Officials concluded that equipment failure caused deadly Navy helicopter crash
SAN DIEGO (KUSI) – A mechanical failure, not pilot error, caused a Navy helicopter crash that killed five crew members last summer off the coast of San Diego, military officials have concluded.
A seven-month probe determined that the in-flight failure of a damper hose, an apparatus that reduces vibrations from a helicopter’s main rotor, led to the deadly Aug. 31 accident, the Navy reported.
“The investigation found that there is no evidence that pilot or air- crew error was a causal factor in the crash,” according to a Navy statement released this week.
The equipment problem caused the MH-60S Knighthawk to undergo severe “side-to-side vibrations” while its crew was trying to land on the aircraft carrier USS Abraham Lincoln during routine flight operations, military officials reported.
As the aircraft lurched back and forth, its main rotor struck the deck of the ship, and the impact caused the helicopter to tumble into the sea, tail first.
One member of the six-person crew managed to escape the aircraft before it sank and was pulled from the ocean. The rescued sailor and two others who were injured aboard the carrier were taken ashore for medical care in stable condition. Another three personnel on the ship suffered minor injuries and remained aboard, officials said.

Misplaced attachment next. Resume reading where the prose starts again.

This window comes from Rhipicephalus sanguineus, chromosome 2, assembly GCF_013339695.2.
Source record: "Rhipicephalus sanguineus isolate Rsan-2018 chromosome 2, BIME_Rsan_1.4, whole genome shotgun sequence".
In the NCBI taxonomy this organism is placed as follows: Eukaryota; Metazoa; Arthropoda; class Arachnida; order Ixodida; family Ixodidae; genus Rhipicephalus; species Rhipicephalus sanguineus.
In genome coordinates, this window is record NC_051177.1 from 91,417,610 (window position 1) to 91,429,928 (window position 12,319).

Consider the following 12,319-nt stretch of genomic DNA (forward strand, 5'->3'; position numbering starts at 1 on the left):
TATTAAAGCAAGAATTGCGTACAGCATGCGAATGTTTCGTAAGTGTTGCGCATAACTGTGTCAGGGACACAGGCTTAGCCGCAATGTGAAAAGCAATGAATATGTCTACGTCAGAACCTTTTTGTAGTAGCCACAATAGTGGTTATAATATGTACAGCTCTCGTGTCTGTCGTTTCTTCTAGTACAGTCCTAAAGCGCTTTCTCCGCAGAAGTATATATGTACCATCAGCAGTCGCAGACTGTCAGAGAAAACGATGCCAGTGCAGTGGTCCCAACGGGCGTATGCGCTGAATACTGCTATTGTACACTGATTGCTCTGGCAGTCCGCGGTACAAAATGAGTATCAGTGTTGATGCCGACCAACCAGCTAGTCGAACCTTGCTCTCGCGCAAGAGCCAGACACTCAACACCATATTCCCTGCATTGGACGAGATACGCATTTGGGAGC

After more than 72 hours of searching in vain for the missing personnel, the Navy declared them lost at sea. A military search-and-salvage team recovered the helicopter and the remains of the sailors from a depth of about 5,300 feet on Oct. 8.
Killed in the crash were Lt. Bradley A. Foster, 29, a pilot from Oakhurst; Lt. Paul R. Fridley, 28, a pilot from Annandale, Virginia; Naval Air Crewman 2nd Class James P. Buriak, 31, from Salem, Virginia; hospital Corpsman 2nd Class Sarah F. Burns, 31, from Severna Park, Maryland; and hospital Corpsman 3rd Class Bailey J. Tucker, 21, from St. Louis.
Military officials have “taken steps to prevent (helicopter damper) hose damage due to kinking from occurring in the future,” according to the Navy.